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I am aware that matrix multiplication as well as function composition is associative, but not commutative, but are there any other binary operations, specifically that are closed over the reals, that holds this property? And can you give a specific example?

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  • $\begingroup$ Matrix multiplication is function composition (of linear functions), so you really only have one example. $\endgroup$ – rschwieb Jun 19 '16 at 18:44
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We can define $x \oplus y=y$. Then $(x \oplus y) \oplus z =z= x \oplus (y \oplus z)$ but $y=x \oplus y \neq y \oplus x=x$

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    $\begingroup$ A rare example of the good one-line answer. I was going for the left-handed version, but then, I'm left-handed. $\endgroup$ – hardmath Jun 20 '16 at 13:31
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    $\begingroup$ @hardmath: I am left handed, too. I started with $\max$, but the symmetry made it commutative. Maybe because large numbers are on the right I was prompted by the right hand version. $\endgroup$ – Ross Millikan Jun 20 '16 at 15:49
  • $\begingroup$ For an underlying set $\{0, 1\}$ of two elements, this operation and its left-handed version (to which it is anti-isomorphic) are the only examples. The other associative operations, $0, 1, \wedge, \vee, \veebar, \not\veebar$, are all commutative. $\endgroup$ – Travis Nov 3 '18 at 0:15
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If you already know that matrix multiplication is associative, but not commutative, then you can just choose your favorite bijection $f:\mathbb R\rightarrow M_2(\mathbb R)$, since the two sets are equinumerous. Then, define $a\oplus b = f^{-1}(f(a)f(b))$ to get an operation on $\mathbb R$ which is associative, but not commutative. If you want to have inverses as well, then you can replace $f$ with your favorite map from $\mathbb R$ to the invertible $2\times 2$ matrices.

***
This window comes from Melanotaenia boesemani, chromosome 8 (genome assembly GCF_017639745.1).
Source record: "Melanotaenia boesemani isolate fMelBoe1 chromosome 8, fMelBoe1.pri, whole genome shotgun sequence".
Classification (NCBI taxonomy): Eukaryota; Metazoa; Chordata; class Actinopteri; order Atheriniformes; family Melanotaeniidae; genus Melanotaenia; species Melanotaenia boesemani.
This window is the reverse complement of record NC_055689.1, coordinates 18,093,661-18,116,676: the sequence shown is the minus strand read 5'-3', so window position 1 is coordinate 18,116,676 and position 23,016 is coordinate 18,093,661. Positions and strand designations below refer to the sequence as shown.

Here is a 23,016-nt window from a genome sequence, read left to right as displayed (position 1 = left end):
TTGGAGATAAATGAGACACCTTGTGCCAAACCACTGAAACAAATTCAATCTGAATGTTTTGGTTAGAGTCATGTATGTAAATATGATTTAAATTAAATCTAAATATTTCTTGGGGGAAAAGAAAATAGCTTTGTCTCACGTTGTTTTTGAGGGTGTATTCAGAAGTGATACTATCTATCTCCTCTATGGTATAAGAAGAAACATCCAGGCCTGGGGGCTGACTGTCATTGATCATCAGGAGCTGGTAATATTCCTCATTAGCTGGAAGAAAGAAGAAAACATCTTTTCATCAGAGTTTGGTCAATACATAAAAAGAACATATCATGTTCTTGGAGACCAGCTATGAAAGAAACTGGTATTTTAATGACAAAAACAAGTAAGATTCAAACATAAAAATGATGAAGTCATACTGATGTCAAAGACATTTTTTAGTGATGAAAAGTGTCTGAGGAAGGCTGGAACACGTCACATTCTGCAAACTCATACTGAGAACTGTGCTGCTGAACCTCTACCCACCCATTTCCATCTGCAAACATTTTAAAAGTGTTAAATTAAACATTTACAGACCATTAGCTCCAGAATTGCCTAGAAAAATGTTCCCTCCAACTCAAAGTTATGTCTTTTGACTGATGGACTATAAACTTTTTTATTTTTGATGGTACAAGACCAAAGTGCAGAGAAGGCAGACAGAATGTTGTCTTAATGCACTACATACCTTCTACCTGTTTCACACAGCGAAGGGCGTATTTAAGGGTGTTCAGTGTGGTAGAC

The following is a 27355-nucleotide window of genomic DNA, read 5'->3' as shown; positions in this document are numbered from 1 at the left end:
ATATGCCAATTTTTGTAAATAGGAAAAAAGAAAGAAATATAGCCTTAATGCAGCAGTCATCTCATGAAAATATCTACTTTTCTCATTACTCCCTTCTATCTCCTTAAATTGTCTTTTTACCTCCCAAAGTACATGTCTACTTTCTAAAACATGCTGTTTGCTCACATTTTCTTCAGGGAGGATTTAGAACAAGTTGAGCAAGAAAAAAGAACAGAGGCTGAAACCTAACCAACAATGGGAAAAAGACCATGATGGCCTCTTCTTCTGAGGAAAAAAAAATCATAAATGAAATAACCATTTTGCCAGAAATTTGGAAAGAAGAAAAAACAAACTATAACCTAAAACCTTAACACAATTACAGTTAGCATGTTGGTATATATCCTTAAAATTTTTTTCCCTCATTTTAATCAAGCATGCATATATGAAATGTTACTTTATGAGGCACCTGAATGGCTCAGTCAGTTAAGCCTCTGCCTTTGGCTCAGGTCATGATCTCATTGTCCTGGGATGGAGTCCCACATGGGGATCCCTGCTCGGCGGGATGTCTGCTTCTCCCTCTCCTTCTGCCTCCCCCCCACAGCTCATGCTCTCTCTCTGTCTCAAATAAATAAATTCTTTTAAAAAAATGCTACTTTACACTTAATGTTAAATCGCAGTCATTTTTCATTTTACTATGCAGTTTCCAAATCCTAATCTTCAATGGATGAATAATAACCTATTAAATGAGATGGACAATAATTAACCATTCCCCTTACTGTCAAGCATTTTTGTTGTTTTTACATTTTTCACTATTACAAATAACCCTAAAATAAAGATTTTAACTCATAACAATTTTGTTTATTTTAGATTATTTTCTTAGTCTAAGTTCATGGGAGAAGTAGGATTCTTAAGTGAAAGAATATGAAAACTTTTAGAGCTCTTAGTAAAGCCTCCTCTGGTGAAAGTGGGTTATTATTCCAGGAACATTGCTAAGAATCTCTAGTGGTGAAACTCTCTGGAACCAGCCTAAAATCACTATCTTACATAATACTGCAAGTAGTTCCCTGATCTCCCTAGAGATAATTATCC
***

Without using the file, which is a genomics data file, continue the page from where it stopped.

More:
In general, without more structure, you are equivalently asking, "Is there any associative, but not commutative operation defined on a domain of cardinality $|\mathbb R|$?" since the role of $\mathbb R$ in the question is nothing more than a set.

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  • $\begingroup$ FTR, that operation would not only be noncommutative, but also extremely discontinuous and strongly dependent on the choice of bijection. This makes it no less of a valid example, but it's certainly a bit on the pathological side. $\endgroup$ – leftaroundabout Jun 19 '16 at 21:39
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    $\begingroup$ If a question has a valid pathological answer, and if you find that disturbing, then the question was wrong. $\endgroup$ – Ryan Reich Jun 19 '16 at 22:23
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    $\begingroup$ To partially answer my own question: according to @PseudoNeo, any $C_1$ topological group operation on $\Bbb R$ is of the form $\phi^{-1}(\phi(x)+\phi(y))$ for a $C_1$ diffeomorphism $\phi$, and hence is abelian. $\endgroup$ – Mario Carneiro Jun 20 '16 at 8:15